Folic Acid and Zinc Supplementation Trial (FAZST)

Project: Research project

Project Details

Description

This is a multi-center, double-blinded, block randomized placebo-controlled clinical trial to assess the effects of folic acid and zinc dietary supplementation in males on semen quality and fertility rates among couples trying to conceive and seeking assisted reproduction.

The primary objective of the study is to assess the impact of folic acid and zinc dietary supplementation in males on semen quality and indirectly fertility outcomes (i.e., live birth rate) among couples attempting to conceive and seeking assisted reproduction. A double-blind, placebo-controlled block randomized trial of folic acid and zinc dietary supplementation will be conducted. Following a screening/randomization visit, participants will return at 2, 4, and 6 months. The rate of adverse events will be noted throughout the double-blind trial.
The FAZST trial is designed as a multi-center double-blinded block randomized controlled clinical trial with two cohorts: folic acid and zinc compared to placebo. The primary objectives are to compare the cohorts on four quantitative assessments of sperm quality (concentration, motility, morphology, and DFI) and live births in their partners. The study is designed with a sample size of 2400 randomized participants based on obtaining adequate power to detect meaningful differences in the live birth rate between cohorts. Since the comparison of sperm parameters are differences between continuous assay measurements, this sample size will be more than sufficient for the primary sperm parameter comparisons.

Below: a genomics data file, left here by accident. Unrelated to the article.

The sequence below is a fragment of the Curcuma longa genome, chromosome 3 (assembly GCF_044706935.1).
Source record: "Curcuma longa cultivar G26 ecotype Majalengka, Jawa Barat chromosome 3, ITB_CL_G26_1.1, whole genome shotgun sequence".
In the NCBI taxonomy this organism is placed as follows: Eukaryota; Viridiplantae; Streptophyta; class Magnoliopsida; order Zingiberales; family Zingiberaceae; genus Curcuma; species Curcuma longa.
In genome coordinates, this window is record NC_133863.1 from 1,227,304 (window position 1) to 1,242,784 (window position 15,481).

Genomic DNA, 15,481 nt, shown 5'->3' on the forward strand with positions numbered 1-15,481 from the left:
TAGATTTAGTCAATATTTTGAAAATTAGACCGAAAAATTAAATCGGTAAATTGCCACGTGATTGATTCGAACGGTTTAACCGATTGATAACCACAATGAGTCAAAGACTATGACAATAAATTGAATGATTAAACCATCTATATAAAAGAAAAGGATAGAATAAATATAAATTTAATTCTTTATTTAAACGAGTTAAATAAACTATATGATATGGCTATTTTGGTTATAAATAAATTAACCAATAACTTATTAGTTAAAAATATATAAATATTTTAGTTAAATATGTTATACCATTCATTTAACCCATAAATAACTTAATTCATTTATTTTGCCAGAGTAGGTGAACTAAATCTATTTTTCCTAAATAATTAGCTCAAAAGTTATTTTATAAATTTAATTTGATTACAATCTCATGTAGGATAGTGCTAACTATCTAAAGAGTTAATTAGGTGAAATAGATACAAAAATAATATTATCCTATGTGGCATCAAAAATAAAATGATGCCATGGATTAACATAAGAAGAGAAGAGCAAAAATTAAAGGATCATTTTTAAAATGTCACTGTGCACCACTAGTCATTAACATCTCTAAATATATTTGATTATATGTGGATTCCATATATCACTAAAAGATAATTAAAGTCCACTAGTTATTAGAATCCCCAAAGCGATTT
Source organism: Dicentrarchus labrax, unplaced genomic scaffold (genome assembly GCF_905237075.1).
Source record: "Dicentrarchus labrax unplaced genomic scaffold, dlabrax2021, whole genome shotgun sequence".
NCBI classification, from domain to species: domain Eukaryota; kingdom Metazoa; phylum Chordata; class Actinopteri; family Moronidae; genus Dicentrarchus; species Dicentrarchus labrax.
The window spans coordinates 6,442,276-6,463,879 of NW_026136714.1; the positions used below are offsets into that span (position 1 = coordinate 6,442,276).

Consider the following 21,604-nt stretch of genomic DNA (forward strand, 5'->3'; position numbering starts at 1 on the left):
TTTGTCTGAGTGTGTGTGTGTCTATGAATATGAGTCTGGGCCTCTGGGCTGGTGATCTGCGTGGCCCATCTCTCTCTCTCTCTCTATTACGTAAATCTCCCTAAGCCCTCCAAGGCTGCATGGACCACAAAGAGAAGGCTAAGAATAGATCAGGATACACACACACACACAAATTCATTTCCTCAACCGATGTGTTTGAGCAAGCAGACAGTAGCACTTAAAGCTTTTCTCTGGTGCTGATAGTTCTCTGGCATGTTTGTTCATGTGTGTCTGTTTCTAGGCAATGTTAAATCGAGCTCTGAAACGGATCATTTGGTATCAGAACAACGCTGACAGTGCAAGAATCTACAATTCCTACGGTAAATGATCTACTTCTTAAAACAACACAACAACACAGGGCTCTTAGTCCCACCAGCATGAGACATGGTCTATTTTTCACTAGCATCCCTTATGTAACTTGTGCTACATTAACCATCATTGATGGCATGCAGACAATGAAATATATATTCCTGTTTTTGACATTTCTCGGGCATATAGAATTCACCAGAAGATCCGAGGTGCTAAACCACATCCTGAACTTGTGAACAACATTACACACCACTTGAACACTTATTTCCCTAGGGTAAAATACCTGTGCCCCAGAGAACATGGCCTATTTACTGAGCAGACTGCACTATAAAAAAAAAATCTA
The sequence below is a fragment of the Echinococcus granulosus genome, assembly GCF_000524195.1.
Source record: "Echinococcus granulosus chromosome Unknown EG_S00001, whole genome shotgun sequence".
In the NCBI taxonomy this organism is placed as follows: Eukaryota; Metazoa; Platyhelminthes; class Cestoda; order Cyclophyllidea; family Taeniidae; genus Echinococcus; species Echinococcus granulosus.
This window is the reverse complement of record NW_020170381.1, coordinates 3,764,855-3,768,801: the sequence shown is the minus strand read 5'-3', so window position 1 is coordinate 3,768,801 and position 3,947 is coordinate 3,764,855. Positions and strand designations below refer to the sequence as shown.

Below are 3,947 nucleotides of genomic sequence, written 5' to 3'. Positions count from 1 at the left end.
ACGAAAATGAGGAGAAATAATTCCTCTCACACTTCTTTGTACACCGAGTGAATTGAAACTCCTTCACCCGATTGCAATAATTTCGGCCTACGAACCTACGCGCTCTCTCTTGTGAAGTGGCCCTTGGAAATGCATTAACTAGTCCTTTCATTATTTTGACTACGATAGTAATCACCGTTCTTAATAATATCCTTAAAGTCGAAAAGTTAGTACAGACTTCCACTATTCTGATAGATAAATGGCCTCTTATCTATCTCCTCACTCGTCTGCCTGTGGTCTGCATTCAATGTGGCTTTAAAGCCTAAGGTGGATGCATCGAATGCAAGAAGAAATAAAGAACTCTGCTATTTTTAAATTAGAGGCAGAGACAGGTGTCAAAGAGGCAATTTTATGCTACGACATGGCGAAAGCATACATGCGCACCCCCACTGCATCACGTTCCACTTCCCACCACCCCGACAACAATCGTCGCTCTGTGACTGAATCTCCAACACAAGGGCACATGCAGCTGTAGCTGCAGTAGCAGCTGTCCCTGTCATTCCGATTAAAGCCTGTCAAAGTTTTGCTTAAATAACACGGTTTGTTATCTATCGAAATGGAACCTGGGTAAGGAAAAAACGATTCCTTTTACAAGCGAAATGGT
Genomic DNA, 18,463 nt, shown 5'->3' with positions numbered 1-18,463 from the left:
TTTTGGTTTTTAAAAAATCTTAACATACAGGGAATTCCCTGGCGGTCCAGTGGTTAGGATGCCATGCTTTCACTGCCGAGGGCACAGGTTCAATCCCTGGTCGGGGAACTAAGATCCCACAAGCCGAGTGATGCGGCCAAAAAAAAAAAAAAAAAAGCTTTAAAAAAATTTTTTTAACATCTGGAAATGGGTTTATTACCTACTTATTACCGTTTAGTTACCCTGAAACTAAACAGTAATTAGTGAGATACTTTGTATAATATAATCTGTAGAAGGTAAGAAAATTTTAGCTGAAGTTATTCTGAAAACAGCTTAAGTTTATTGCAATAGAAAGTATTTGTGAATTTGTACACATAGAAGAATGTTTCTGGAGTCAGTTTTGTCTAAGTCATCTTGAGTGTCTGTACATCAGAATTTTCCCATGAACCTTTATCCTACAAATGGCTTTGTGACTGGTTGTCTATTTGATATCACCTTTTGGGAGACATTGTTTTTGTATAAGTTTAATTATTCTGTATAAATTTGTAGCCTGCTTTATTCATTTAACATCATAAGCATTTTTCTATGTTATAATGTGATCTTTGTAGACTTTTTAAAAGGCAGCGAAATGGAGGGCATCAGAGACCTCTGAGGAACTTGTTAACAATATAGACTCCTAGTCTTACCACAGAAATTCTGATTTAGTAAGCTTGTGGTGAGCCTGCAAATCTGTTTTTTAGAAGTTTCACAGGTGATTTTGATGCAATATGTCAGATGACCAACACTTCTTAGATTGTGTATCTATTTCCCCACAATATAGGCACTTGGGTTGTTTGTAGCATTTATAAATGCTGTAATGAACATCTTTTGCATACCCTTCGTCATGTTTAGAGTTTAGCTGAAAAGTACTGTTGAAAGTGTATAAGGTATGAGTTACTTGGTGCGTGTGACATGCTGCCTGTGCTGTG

The primary analysis plan is based on an “intention-to-treat” (ITT) approach comparing the two cohorts based on the randomized assignment, ignoring later changes in dietary supplement consumption. This analysis is described in Section F.2. The DCC will perform periodic safety analyses and present interim reports to the Data and Safety Monitoring Board (DSMB) as requested, during the recruitment phases of the trial. It is anticipated that safety analyses will be performed every 6-12 months. The final analysis will be performed upon completion of data collection and editing in the follow-up and close-out phase of the trial. Also one full formal interim analysis is planned and the power calculations with considerations for the choice of optimal time for the analysis are given in Section F.3.
StatusFinished
Effective start/end date5/1/142/28/19

Funding

  • University of Utah (10026957-03//HHSN275201200007C)
  • National Institute of Child Health and Human Development (10026957-03//HHSN275201200007C)

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